3 tips to avoid procrastinating
We're all guilty of it.
We bring to life subjects that illustrate the impact UOW’s teaching, research and graduates make in the world.
The Stand exists to unlock the knowledge and expertise inside the University of Wollongong (UOW), telling stories about our people and their accomplishments that inform, educate and inspire. This magazine was born out of a renewed sense of place, purpose and values that will guide the University in fulfilling its role in exploring how to resolve society’s large and complex social, environmental and economic challenges.
We believe education is one of the most powerful transformative forces on communities and individuals. It opens minds and helps people find purpose, meaning – and solutions for the world’s most pressing challenges.
This is our unified story – a story that draws on our past, understands the present, and looks to the future.
Molecular Horizons: building a dream
You could walk past the latest construction site at the University of Wollongong and think that it's just another building going up, with the usual cranes and noise.
Why purple food is better for your brain
Thirty years ago, Professor Karen Charlton was working as a hospital dietitian in the North East of England. After work she would visit older men who lived alone in sheltered housing accommodation to interview them about what they ate. Professor Charlton smiles when she talks about this time.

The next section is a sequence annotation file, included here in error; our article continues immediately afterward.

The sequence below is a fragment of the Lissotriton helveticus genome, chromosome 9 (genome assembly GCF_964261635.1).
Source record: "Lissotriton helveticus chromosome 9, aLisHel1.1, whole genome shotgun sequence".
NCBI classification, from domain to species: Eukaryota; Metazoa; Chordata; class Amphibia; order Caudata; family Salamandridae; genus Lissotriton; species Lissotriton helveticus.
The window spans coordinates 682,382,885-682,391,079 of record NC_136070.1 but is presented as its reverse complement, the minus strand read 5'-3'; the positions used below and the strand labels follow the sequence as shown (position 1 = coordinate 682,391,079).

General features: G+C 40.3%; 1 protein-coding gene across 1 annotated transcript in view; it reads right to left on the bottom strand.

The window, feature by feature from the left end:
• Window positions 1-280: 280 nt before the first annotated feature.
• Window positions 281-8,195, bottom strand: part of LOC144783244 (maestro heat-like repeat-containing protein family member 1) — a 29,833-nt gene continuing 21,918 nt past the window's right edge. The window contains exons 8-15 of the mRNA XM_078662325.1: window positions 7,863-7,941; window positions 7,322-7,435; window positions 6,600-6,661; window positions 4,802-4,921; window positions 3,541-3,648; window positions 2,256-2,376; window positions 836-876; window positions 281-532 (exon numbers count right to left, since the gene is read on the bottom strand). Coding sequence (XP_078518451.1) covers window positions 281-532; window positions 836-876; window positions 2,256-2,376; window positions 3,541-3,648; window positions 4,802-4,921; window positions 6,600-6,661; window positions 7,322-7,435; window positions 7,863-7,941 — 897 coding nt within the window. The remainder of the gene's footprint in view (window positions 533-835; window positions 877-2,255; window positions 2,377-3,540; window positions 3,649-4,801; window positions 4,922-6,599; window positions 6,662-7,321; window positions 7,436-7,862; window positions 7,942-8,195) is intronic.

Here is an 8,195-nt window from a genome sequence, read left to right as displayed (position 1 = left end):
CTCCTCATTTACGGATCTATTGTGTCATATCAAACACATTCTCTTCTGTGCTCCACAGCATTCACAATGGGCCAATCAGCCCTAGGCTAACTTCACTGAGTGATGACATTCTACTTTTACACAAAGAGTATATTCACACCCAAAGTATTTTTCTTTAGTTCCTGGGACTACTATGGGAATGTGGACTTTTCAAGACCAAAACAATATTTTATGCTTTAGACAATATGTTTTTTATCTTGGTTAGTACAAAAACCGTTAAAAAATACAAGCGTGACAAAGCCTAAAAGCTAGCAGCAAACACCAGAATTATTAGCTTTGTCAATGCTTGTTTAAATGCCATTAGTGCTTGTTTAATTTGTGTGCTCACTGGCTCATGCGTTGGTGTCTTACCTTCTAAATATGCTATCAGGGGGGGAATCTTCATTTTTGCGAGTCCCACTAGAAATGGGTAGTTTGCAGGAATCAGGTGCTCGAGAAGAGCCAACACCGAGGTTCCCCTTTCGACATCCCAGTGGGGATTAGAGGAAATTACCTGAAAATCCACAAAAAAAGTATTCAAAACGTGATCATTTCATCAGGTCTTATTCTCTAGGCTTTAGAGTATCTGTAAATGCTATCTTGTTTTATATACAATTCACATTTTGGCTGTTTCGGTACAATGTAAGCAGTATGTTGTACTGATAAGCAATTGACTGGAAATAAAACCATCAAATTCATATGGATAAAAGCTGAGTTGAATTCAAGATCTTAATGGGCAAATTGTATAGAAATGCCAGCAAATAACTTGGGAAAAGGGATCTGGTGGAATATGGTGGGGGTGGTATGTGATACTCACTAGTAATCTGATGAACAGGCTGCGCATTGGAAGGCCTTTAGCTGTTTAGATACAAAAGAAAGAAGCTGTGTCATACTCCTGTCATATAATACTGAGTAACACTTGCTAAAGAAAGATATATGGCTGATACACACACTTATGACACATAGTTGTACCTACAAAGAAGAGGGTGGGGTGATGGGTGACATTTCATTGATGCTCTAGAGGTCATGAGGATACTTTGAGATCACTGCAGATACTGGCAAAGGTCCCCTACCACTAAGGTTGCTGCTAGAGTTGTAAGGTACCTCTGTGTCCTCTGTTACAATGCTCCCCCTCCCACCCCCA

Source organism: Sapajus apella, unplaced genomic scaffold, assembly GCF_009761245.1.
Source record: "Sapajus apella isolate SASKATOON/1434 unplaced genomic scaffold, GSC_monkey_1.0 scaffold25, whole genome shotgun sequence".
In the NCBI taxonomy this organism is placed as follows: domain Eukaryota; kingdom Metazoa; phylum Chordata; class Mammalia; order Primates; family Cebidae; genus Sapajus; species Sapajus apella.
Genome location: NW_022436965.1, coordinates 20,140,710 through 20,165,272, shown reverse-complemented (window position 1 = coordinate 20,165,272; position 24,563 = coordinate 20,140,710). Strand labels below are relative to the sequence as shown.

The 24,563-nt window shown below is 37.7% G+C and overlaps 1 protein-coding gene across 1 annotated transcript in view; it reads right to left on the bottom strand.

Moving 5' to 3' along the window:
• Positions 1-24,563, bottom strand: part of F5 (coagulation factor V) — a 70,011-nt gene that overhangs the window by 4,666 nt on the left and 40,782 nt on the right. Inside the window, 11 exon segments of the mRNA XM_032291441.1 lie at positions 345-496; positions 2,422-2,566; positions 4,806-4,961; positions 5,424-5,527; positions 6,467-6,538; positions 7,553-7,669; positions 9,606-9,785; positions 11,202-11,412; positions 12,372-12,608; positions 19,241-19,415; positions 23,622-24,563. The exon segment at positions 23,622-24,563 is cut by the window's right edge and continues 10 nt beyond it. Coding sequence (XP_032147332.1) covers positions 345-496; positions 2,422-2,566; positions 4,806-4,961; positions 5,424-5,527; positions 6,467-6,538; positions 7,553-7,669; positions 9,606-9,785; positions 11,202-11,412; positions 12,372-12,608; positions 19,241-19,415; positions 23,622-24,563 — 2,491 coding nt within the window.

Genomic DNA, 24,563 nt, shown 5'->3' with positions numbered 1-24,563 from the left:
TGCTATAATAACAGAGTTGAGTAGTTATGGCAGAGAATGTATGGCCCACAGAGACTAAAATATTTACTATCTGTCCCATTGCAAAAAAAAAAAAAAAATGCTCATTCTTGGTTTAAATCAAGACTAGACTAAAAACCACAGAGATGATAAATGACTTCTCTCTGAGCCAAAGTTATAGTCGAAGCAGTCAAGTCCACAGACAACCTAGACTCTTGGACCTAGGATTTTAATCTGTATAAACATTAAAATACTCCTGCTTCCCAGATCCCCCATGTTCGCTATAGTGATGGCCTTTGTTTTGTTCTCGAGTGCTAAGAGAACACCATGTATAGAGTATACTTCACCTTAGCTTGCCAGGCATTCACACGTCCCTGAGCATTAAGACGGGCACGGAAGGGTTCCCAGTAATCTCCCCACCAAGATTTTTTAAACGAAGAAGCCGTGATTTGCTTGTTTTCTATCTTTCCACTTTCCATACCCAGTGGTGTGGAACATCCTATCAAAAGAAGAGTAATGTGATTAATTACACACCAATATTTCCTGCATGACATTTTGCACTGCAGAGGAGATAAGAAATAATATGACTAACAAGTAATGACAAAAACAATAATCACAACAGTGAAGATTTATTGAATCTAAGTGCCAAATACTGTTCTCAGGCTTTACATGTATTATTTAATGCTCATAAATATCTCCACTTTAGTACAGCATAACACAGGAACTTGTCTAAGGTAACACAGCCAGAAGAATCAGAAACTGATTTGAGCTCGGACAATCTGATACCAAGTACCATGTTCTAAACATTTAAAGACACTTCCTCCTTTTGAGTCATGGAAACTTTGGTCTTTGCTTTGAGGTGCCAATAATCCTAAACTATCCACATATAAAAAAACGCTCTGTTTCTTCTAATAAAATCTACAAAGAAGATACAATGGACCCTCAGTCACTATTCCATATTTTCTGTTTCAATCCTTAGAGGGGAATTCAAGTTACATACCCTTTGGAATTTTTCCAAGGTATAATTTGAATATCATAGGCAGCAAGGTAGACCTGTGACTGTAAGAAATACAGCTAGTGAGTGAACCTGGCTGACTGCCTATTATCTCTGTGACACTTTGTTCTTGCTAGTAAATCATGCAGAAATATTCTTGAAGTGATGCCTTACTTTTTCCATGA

War and peace: the power of journalism
Ayesha Hasan grew up against the backdrop of conflict, in a small village in north-west Pakistan. Now, the journalist and PhD student is devoting her research to highlighting the importance of peace journalism.
How pregnancy impacts a woman's body
Pregnancy is an amazing and surprising time in a woman’s life. As her body becomes a minefield of new experiences, it is pushed to unprecedented levels of stress and endurance.
A healthy diet for a healthy planet
Forecasts suggest that by 2050, 10 billion people will inhabit the earth, requiring the production of 70 to 100 per cent more food.
Why are we so nostalgic for the 1990s?
The past few years have seen a surprising love for the 1990s – fuelled by our new methods of consuming content – that has infiltrated all areas of our culture and shows little signs of abating.